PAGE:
Othello a Tragic Hero with Hamartia

Othello, the protagonist of the tragedy, is a tragic figure because he is a man of great character and some virtues but brings about his own doom due to a tragic flaw. He is great as a military leader, as a man of stern morality, and he even has the gentleness of behavior and the powers of speech and understanding.

William Shakespeare (1564-1616)

But, as a typical tragic character, Othello has the terrible fault (hamartia) in that he is disturbingly gullible, madly jealous, and irrationally quick in his wrong judgments and actions.

As a tragic character, Othello's 'error of judgment' lies in his faulty understanding of innocent people like his wife as guilty, and his pigheaded trust of villains like lago. He is a complex character. His sexual jealousy, which rouses in us terrible hatred, would be something ordinary and tolerable if it was reasonable. But his jealousy is based on his disgustingly gullible nature. Othello is noble, but turns out to be a disgusting rogue, killing his innocent wife and trying to justify his horrible crime at the end. As he transforms, his weaknesses flourish and the nobility of a great soldier vanishes. In short, his fall is tragic and even shocking. The only thing that prevents him from being regarded a bad and hateful man is that he does understand and regret his mistake at the end. His suicide also atones for his sin and arouses in us some sympathy.

In the beginning, we see Othello reasonable, patient and noble. He faces the anger of Brabantio calmly like a general. He ignores when lago provokes him against Desdemona's father. He has been experienced in war and adventure, and that is how he wins a wife. The duke of Venice holds him in trust and respect; he is so much respected that the duke cannot think of saving his land of Cyprus without the help of brave and efficient Othello. Othello is weak in his gullibility, but it is lago's Satanic villainy and also chance that overwhelms his critical mind- that is, whatever critical mind, he is a little too less for Iago and the bad chances. Othello does show a little (and feeble) intellectual resistance against evil. But once the seed of jealousy is sown in him, he proves a fertile ground for it. All his -force is directed to a blinded path of anger. He uses anger to fight ignorance, his teacher being his doom. And when he learns the truth, after killing the evidence, we echo his curse on himself "fool, fool, fool!" The wise soldier is a foolish husband. His attempt to justify becomes more inalterable than savagery. The tragedy has no satisfactory meaning, motive and justice.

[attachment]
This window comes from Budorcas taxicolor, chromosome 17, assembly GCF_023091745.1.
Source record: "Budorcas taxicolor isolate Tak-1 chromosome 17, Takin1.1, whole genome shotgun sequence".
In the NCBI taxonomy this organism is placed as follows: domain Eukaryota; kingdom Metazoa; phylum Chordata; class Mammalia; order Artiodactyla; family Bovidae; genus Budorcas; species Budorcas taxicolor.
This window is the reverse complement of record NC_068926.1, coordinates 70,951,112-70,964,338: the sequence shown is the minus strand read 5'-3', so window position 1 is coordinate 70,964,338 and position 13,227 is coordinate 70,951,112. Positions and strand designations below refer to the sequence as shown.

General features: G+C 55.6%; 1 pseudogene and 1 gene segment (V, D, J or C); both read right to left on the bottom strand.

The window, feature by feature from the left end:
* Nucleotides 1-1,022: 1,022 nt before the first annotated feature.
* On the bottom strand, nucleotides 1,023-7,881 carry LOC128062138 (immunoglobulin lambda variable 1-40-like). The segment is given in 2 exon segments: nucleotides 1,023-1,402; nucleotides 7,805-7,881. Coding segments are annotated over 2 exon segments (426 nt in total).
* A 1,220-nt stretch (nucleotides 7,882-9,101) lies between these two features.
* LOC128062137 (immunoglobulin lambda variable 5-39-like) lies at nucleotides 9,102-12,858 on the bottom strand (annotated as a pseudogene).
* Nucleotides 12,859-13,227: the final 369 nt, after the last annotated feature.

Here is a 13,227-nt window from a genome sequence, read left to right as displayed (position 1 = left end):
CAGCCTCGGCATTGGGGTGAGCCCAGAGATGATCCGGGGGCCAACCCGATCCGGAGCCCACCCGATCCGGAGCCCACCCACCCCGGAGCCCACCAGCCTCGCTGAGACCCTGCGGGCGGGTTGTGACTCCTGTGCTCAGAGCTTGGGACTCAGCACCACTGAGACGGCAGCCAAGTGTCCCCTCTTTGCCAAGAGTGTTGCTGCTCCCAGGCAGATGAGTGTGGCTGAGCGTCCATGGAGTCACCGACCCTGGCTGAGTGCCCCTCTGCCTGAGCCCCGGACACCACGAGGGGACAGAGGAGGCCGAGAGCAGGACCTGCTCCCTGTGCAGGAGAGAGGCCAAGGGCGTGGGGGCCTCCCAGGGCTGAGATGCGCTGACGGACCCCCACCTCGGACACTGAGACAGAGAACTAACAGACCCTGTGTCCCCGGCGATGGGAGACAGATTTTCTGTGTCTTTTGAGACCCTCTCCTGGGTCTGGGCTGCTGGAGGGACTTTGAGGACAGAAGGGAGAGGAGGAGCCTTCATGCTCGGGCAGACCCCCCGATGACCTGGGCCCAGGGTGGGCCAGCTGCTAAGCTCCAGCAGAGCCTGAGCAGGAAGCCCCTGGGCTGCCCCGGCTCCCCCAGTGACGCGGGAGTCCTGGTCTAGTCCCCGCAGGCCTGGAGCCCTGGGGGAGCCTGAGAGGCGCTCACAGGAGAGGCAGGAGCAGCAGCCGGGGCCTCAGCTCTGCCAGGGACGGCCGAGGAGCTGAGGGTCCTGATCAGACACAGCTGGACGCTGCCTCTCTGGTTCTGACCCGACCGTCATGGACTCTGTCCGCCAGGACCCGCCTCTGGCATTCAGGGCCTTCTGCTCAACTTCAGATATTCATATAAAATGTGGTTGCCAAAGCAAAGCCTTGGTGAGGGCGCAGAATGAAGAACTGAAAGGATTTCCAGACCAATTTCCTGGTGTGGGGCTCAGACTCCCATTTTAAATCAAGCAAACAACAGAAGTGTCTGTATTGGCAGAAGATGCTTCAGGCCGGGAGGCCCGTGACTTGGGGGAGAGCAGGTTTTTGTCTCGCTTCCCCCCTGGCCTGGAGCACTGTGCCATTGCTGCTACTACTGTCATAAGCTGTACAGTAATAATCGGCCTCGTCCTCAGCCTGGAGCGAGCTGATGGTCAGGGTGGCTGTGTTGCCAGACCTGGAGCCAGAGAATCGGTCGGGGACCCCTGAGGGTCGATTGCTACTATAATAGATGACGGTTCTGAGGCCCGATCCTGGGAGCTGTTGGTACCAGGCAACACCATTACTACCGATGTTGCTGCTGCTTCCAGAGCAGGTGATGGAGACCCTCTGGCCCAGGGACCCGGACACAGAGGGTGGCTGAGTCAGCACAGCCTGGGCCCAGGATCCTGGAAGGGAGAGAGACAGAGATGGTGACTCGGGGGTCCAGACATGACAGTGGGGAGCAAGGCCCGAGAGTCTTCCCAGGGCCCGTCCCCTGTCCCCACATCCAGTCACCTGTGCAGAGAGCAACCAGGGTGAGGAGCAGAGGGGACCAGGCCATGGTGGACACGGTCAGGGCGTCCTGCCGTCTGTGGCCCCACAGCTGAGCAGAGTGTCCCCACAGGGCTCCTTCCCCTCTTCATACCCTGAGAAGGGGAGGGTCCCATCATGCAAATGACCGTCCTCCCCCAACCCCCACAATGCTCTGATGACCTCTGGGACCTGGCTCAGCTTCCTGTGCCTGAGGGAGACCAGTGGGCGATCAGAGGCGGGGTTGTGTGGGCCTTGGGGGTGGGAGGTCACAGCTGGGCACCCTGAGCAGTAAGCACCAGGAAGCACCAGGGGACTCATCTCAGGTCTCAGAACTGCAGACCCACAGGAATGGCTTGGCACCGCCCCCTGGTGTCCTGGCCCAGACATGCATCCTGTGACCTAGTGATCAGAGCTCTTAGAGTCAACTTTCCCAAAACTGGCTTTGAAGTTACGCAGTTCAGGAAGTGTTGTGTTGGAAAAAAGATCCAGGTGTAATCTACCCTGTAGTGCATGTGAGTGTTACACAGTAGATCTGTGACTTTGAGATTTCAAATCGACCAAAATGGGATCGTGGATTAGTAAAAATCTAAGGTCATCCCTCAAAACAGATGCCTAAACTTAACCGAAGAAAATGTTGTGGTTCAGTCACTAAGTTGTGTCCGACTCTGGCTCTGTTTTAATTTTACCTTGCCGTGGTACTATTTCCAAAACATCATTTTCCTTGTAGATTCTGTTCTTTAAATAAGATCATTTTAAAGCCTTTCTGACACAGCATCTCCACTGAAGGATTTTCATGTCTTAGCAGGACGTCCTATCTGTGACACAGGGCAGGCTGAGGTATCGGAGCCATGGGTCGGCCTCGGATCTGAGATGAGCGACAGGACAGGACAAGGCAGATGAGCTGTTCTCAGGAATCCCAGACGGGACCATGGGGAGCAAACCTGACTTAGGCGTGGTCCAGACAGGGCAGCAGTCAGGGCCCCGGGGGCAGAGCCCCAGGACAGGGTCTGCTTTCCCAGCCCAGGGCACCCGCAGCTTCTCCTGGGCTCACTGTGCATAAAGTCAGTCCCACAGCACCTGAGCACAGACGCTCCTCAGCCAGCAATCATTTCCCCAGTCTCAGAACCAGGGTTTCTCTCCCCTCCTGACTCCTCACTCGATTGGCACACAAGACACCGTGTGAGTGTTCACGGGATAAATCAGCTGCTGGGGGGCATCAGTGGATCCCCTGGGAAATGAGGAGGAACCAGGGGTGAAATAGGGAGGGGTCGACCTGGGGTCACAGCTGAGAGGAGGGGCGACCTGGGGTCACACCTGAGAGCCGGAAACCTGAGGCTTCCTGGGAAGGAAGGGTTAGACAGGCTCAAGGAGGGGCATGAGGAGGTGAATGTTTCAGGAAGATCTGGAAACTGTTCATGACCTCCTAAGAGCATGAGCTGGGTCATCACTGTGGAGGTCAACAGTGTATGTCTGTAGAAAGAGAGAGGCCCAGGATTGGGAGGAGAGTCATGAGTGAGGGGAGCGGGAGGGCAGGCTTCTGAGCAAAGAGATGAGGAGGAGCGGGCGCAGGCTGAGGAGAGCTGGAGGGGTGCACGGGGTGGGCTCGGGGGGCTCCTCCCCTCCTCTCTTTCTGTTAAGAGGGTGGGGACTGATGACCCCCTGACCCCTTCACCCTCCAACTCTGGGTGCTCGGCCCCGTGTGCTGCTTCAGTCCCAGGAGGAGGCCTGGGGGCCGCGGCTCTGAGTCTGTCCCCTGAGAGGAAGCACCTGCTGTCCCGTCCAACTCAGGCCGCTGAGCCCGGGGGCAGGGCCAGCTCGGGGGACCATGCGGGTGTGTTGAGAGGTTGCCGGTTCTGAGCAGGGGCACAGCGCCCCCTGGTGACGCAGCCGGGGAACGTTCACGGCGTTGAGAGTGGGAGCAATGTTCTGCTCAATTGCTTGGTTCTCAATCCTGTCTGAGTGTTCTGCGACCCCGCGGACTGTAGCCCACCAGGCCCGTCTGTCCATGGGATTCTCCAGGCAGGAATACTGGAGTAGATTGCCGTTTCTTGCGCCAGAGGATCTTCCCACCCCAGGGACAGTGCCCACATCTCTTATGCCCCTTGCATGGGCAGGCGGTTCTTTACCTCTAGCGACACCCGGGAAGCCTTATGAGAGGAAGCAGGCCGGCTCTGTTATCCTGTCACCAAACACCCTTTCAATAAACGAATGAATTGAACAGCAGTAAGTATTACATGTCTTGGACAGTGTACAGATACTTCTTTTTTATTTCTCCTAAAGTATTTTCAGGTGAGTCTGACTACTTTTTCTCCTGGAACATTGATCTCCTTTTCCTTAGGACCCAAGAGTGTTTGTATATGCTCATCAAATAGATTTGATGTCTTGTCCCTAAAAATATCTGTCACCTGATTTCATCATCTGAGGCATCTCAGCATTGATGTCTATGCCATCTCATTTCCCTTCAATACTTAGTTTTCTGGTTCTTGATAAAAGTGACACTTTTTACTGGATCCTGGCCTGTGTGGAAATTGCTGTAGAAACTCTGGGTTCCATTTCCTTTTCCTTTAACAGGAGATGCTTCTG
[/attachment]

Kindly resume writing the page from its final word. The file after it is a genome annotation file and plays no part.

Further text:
The change in Othello from the romantic and successful man into the pathetic schizoid (a psychological patient, who thinks of himself as two or more people) and a miserable and lonely outcast is remarkable. His realization of this is the tragedy of Othello, the Moorish captain of Venice. He has been a soldier of the supreme qualities. He is of a royal blood and aristocracy. The black moor is not a mismatch 'to the fair, innocent Desdemona. But Othello is too fragile for love precisely because he is too strong in what he ought to fight back. Jealously rules him and he spoils everything. He is corruptible. His new life as a husband fires passion without tolerance. And when faith was shaken, he rushes headlong in jealousy without the head to make a second thought. He is quick instead of being fit in judgment. His new life which is utterly dependent on faith collapses because he bores holes where he finds little cracks in the illusion. He is in fact uxorious (loving a wife too much). But his wife is merrily, carelessly, innocently and even foolishly a maiden. He wanted what he couldn't be.

It is shocking how Othello never doubts the doubtful, why he doesn't give a thought to Desdemona's innocence, and Iago's pretensions. He is imaginative when he should be keenly searching the truth. He sees vulgar visions of his wife in bed with Cassio instead of opening his real eyes. It is too late when he realizes what he has done. His "honest" Iago has made him blind and he knows he is now, a damned fool remembering "he that was Othello". The awakened, broken-hearted Othello rouses more anger than pity and fear at the end.